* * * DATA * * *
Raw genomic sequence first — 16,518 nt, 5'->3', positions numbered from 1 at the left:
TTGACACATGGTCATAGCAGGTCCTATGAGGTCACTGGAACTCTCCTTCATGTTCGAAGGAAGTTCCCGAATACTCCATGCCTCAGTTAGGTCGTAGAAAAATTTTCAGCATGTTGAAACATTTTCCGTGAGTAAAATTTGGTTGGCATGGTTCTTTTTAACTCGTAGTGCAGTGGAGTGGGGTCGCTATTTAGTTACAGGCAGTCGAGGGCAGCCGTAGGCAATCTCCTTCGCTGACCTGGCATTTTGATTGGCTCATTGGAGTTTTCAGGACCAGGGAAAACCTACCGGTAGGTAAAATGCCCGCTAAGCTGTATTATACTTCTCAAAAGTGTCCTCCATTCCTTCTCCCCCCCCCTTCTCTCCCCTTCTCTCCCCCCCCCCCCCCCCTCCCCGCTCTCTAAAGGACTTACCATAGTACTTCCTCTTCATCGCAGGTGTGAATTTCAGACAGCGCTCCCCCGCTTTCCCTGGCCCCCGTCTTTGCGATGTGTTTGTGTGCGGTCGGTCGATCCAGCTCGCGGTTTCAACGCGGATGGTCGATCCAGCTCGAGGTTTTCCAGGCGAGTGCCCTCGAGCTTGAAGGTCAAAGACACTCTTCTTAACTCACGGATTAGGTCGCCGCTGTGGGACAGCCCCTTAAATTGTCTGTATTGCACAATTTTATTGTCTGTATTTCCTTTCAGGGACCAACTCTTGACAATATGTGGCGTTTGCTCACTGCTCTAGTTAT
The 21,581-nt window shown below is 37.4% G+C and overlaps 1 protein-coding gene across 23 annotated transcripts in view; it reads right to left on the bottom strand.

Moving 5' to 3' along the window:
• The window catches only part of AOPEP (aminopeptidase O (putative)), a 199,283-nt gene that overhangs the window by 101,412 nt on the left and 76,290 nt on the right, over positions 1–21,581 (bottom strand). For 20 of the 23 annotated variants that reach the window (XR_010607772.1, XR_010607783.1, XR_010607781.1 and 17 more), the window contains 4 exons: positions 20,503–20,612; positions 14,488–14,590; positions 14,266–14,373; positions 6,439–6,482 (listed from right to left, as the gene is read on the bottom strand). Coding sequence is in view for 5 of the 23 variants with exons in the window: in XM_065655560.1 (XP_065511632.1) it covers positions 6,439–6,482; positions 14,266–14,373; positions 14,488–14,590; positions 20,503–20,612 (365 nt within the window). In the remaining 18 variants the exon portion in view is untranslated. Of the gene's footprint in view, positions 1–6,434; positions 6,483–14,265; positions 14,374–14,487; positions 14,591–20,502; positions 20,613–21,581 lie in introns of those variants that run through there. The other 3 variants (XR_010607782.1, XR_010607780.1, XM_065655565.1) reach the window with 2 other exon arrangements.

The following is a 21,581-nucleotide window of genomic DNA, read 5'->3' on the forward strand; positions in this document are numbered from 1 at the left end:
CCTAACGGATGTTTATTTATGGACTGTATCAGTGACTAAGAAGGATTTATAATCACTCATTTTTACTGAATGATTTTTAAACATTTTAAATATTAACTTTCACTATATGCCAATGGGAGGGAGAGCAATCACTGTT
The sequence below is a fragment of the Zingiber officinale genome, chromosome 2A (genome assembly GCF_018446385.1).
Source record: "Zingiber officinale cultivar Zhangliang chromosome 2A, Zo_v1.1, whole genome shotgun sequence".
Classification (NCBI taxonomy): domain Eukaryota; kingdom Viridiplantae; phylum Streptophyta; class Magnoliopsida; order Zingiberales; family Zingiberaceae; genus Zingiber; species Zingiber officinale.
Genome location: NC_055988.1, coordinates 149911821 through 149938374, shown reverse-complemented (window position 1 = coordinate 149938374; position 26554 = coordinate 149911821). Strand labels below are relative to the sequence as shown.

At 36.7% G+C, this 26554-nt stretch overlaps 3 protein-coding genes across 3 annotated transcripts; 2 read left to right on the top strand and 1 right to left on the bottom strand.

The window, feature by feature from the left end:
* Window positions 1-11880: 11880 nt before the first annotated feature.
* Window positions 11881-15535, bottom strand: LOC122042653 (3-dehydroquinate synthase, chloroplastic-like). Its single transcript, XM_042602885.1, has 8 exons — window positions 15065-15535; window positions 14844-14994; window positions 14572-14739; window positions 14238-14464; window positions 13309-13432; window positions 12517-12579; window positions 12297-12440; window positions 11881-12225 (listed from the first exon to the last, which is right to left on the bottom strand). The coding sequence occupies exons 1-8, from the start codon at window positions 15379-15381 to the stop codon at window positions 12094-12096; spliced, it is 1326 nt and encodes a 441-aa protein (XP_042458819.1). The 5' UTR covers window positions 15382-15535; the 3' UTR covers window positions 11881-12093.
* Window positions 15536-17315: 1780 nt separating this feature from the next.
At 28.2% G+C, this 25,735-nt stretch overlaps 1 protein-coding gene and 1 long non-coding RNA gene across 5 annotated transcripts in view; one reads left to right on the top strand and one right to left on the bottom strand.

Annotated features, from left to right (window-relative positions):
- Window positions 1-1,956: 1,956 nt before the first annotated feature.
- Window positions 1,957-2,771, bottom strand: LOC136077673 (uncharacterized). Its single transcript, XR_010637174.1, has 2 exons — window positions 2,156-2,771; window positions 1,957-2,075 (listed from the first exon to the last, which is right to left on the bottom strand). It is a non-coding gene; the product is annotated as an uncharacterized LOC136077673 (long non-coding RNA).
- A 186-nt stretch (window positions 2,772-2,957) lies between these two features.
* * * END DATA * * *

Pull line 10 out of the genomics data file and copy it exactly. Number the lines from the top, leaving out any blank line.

Classification (NCBI taxonomy): domain Eukaryota; kingdom Viridiplantae; phylum Streptophyta; class Magnoliopsida; order Zingiberales; family Zingiberaceae; genus Zingiber; species Zingiber officinale.